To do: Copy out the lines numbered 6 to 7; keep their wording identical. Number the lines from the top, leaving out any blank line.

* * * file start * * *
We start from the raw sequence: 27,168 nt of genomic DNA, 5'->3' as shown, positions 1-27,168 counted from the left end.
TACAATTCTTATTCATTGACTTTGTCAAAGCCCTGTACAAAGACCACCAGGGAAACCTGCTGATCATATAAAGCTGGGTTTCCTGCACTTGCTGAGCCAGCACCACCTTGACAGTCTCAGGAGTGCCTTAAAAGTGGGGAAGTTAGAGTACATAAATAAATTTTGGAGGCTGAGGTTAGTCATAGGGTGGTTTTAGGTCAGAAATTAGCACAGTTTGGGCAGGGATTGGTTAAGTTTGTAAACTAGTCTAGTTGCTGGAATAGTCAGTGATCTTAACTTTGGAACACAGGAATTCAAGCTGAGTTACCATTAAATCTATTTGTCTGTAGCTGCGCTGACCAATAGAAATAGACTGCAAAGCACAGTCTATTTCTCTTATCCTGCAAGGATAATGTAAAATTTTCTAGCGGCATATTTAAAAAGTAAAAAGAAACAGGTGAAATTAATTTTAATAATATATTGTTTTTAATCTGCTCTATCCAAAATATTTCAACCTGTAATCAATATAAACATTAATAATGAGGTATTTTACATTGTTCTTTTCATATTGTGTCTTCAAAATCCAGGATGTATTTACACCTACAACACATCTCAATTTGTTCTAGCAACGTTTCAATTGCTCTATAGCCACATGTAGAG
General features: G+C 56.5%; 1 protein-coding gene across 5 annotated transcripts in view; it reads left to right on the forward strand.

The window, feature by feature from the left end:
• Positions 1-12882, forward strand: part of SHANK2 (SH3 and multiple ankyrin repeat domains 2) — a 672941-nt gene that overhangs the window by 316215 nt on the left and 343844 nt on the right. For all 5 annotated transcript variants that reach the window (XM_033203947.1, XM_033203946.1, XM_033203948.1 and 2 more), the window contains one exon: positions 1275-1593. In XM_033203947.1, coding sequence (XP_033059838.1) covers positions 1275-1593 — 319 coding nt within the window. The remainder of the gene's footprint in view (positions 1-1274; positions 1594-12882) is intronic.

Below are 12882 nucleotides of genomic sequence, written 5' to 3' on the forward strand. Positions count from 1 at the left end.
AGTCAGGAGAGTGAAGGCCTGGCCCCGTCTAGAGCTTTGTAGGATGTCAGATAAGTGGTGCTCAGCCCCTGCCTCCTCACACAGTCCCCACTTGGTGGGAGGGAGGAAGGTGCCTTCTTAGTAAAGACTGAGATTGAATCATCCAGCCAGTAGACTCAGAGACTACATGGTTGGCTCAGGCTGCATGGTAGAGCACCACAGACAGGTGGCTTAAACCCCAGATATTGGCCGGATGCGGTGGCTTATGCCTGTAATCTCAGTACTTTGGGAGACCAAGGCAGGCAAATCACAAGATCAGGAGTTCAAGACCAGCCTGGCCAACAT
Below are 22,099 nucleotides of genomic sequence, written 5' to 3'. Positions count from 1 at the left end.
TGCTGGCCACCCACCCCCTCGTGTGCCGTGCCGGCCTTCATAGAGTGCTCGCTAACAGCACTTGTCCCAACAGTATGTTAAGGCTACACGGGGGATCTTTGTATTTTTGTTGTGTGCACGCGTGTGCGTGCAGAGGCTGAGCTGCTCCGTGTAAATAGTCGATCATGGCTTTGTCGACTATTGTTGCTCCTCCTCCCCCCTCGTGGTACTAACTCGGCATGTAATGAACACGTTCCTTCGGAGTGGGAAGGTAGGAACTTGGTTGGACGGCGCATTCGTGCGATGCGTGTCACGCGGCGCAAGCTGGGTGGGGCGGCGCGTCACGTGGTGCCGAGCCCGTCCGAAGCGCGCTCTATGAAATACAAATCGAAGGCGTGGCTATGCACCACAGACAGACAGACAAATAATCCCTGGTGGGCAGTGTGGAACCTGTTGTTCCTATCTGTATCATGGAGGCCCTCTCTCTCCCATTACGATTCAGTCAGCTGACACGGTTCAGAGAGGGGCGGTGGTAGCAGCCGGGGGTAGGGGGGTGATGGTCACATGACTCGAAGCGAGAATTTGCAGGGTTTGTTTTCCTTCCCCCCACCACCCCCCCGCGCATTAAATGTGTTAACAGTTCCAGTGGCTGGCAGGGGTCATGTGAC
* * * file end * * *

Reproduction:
Below are 12882 nucleotides of genomic sequence, written 5' to 3' on the forward strand. Positions count from 1 at the left end.
AGTCAGGAGAGTGAAGGCCTGGCCCCGTCTAGAGCTTTGTAGGATGTCAGATAAGTGGTGCTCAGCCCCTGCCTCCTCACACAGTCCCCACTTGGTGGGAGGGAGGAAGGTGCCTTCTTAGTAAAGACTGAGATTGAATCATCCAGCCAGTAGACTCAGAGACTACATGGTTGGCTCAGGCTGCATGGTAGAGCACCACAGACAGGTGGCTTAAACCCCAGATATTGGCCGGATGCGGTGGCTTATGCCTGTAATCTCAGTACTTTGGGAGACCAAGGCAGGCAAATCACAAGATCAGGAGTTCAAGACCAGCCTGGCCAACAT